Source: COVID-19 Latest Headlines  Sep 30, 2020  2 years ago
COVID-19 Latest Headlines: Harvard Study Identifies Over 800 Epitopes On SARS-CoV-2 Genome Using VirScan, A Serological Analysis Platform
COVID-19 Latest Headlines: Harvard Study Identifies Over 800 Epitopes On SARS-CoV-2 Genome Using VirScan, A Serological Analysis Platform
Source: COVID-19 Latest Headlines  Sep 30, 2020  2 years ago
COVID-19 Latest Headlines: Researchers from Brigham and Women's Hospital and Harvard Medical School have utilized VirScan, a technology that can determine which of more than 1,000 different viruses have infected an individual including SARS-CoV-2 to discover more than 800 epitopes on the SARS-CoV-2 genome. The epitope is the part of an antigen molecule to which an antibody attaches itself to.

Understanding humoral responses to SARS-CoV-2 is critical for improving diagnostics, therapeutics, and vaccines.
In the study, deep serological profiling of 232 COVID-19 patients and 190 pre-COVID-19 era controls using VirScan revealed over 800 epitopes in the SARS-CoV-2 proteome, including 10 epitopes likely recognized by neutralizing antibodies. Pre-existing antibodies in controls recognized SARS-CoV-2 ORF1, while in only COVID-19 patients primarily recognized spike and nucleoprotein.
A machine learning model trained on VirScan data predicted SARS-CoV-2 exposure history with 99% sensitivity and 98% specificity; a rapid Luminex-based diagnostic was developed from the most discriminatory SARS-CoV-2 peptides. Individuals with more severe COVID-19 exhibited stronger and broader SARS-CoV-2 responses, weaker antibody responses to prior infections, and higher incidence of CMV and HSV-1, possibly influenced by demographic covariates.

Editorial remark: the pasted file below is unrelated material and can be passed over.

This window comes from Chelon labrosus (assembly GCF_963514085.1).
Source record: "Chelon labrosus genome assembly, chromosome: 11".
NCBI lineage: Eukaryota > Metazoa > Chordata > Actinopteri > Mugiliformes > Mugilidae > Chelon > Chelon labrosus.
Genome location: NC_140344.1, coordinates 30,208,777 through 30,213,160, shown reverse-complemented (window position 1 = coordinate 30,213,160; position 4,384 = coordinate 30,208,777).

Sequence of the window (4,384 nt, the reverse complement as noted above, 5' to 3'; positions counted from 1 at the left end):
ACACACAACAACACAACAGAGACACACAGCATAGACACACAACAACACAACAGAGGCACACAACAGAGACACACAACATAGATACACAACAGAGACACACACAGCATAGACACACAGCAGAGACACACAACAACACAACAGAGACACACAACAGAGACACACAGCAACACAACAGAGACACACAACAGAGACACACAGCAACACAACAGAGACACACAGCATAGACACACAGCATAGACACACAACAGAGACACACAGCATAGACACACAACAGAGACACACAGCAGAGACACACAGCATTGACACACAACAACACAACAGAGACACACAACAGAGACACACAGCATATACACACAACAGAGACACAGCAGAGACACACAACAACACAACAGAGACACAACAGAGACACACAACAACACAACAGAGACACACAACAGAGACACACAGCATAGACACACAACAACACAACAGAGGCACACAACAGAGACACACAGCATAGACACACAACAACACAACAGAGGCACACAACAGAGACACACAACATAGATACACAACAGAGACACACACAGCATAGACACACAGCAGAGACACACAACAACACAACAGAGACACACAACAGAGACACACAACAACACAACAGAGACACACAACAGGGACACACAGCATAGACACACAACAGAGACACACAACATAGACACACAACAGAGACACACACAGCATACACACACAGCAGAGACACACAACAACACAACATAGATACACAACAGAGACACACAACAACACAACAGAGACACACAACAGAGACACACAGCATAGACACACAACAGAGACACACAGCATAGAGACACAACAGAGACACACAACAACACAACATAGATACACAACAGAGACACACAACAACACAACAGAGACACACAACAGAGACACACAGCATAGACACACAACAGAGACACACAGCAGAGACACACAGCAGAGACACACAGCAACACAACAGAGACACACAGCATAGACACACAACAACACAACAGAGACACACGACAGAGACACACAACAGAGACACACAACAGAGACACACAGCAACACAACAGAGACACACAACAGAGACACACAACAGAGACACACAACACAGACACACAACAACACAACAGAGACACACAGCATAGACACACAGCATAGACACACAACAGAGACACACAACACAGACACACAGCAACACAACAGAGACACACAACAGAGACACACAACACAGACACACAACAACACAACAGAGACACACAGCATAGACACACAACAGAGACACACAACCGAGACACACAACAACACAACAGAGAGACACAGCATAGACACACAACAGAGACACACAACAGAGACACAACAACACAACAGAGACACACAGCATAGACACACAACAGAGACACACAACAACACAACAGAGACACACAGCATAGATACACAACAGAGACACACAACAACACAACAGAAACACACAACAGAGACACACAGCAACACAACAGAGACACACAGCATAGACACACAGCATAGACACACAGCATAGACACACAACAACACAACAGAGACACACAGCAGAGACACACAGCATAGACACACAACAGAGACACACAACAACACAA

The research findings were published in the journal: Science
Virscan is a tool designed to detect viral history in a drop of blood can also detect evidence of infection from coronaviruses, including SARS-CoV-2. By suing it, the study team was able to discover a trove of details about the antibody response to SARS-CoV-2 and how this response may differ in individuals who go on to have a more severe case of COVID-19.
Corresponding author Dr Stephen Elledge, Ph.D., the Gregor Mendel Professor of Genetics at the Brigham and Harvard Medical School told Thailand Medical School, "This may be the deepest serological analysis of any virus in terms of resolution.We now understand much, much more about the antibodies generated in response to SARS-CoV-2 and how frequently they are made. The next question is, what do those antibodies do? We need to identify which antibodies have an inhibitory capacity or which, if any, may promote the virus and actually help it enter into immune cells."
The study team looked in depth at antibody responses to SARS CoV-2 by using VirScan to analyze blood samples from 232 COVID-19 patients and 190 pre-COVID-19 era controls.
Interestingly, the study team identified 800 sites of the SARS-CoV-2 coronavirus that the immune system can recognize, known as epitopes.
It must be noted that not all epitopes are created equal; some may be recognized by neutralizing antibodies, which can elicit a response that eliminates the infection.
Should however the body creates antibodies against other epitopes, it may launch a less effective response, giving the virus an advantage.